Jesse shares his concerns with his colleagues on the hospital executive team, and they all reassure him that he should simply be satisfied with the hospital’s reputation as a premier place to work, receive care, and practice professionally. Despite his colleagues’ opinions, Jesse feels that there is an opportunity to make the best even better. He feels that there are a number of age-old issues confronting nursing that never seem to be completely addressed or resolved. The notion of interprofessional practice and collaboration is one example. Jesse realizes that the nursing profession has talked about the importance of interprofessional practice for at least 45 years, and in 2010, interprofessional practice was cited as critical for optimal patient outcomes in the Robert Wood Johnson Foundation’s Future of Nursing report, the Institute of Healthcare Improvement’s report, and the Agency for Healthcare Research and Quality’s report.

Jesse realized that the healthcare literature is replete with articles citing the benefits of interprofessional collaboration and its importance in enhancing job satisfaction, organizational commitment, and professionalism and for minimizing job stress and interprofessional conflicts. In spite of all of the evidence and rhetoric about interprofessional collaboration, Jesse realized that the hospital had not achieved interprofessional collaboration or practice. Although the hospital had made great strides in improving the organizational culture by addressing behavioral standards and values that were to be the norm for every employee and every physician affiliated with the hospital, there were many instances when physicians practiced very independently from the nurses caring for their patients.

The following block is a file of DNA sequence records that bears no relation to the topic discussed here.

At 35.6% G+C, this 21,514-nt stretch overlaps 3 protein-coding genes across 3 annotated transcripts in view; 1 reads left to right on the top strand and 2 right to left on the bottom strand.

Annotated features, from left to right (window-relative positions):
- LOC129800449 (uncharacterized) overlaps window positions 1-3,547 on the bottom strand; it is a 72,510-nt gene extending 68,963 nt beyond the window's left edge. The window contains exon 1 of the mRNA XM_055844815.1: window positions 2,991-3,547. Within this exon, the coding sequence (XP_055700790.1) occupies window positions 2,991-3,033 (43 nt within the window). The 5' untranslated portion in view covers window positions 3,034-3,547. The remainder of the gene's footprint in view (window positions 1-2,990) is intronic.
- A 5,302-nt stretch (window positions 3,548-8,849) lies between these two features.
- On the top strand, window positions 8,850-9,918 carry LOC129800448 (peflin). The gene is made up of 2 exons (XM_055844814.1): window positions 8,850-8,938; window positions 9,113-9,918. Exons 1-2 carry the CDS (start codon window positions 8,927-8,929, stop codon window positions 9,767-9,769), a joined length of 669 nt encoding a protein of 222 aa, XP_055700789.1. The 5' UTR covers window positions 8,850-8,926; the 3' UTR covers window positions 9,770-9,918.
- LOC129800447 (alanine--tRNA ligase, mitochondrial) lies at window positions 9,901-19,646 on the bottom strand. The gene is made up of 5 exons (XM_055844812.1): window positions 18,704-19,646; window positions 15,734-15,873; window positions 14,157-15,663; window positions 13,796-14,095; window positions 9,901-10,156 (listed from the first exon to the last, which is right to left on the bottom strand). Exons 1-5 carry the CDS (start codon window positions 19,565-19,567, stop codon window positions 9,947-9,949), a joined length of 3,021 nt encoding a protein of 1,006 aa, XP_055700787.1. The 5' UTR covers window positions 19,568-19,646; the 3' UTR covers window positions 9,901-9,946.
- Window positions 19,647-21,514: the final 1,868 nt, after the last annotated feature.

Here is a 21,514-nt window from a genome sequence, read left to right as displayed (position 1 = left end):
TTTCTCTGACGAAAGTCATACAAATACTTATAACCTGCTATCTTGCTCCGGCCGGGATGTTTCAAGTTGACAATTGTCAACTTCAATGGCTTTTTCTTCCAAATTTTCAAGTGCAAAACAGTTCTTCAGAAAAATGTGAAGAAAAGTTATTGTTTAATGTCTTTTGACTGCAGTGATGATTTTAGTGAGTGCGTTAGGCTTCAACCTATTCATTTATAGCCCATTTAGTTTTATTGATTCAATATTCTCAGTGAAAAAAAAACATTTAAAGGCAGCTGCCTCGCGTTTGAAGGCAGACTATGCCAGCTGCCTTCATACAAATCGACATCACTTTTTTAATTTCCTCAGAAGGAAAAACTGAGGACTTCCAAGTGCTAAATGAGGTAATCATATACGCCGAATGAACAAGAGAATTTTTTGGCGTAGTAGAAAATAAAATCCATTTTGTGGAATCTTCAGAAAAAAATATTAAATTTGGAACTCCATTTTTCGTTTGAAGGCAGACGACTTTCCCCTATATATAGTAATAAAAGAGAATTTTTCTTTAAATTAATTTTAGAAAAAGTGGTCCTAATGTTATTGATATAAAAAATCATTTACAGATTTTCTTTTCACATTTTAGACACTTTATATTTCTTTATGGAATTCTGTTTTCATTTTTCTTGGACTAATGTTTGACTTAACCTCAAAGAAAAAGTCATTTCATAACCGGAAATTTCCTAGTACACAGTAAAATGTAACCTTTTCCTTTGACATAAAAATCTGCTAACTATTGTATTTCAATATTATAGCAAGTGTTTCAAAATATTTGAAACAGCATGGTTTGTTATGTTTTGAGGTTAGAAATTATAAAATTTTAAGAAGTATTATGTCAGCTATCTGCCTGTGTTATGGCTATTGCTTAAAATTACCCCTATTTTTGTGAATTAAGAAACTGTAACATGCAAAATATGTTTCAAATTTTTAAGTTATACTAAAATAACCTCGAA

Both nurses and physicians were frustrated, feeling that they were not valued or respected by the other party for their knowledge and skills in caring for patients and families. Several particular situations triggered Jesse’s concern about the subject, and he felt that there was an underlying tension that could be a platform upon which to initiate some creative dialogue and ideas for changing the culture to support and encourage interprofessional collaboration and practice. He realized, however, that it was impossible to motivate others to make a change in their relationships and interactions with others, but he considered his options for developing some internal motivation that would spur individuals to take the lead in championing such a change. Jesse wanted to ensure that there was alignment among nurses and physicians with the hospital’s behavioral standards and values, which were widely accepted by employees and physicians throughout the organization. It seemed, however, that some physicians and nurses felt that collaboration was not a part of the accepted values. Jesse wanted to change this perception so that interprofessional collaboration would be a valued behavior among all disciplines and specifically between nurses and physicians.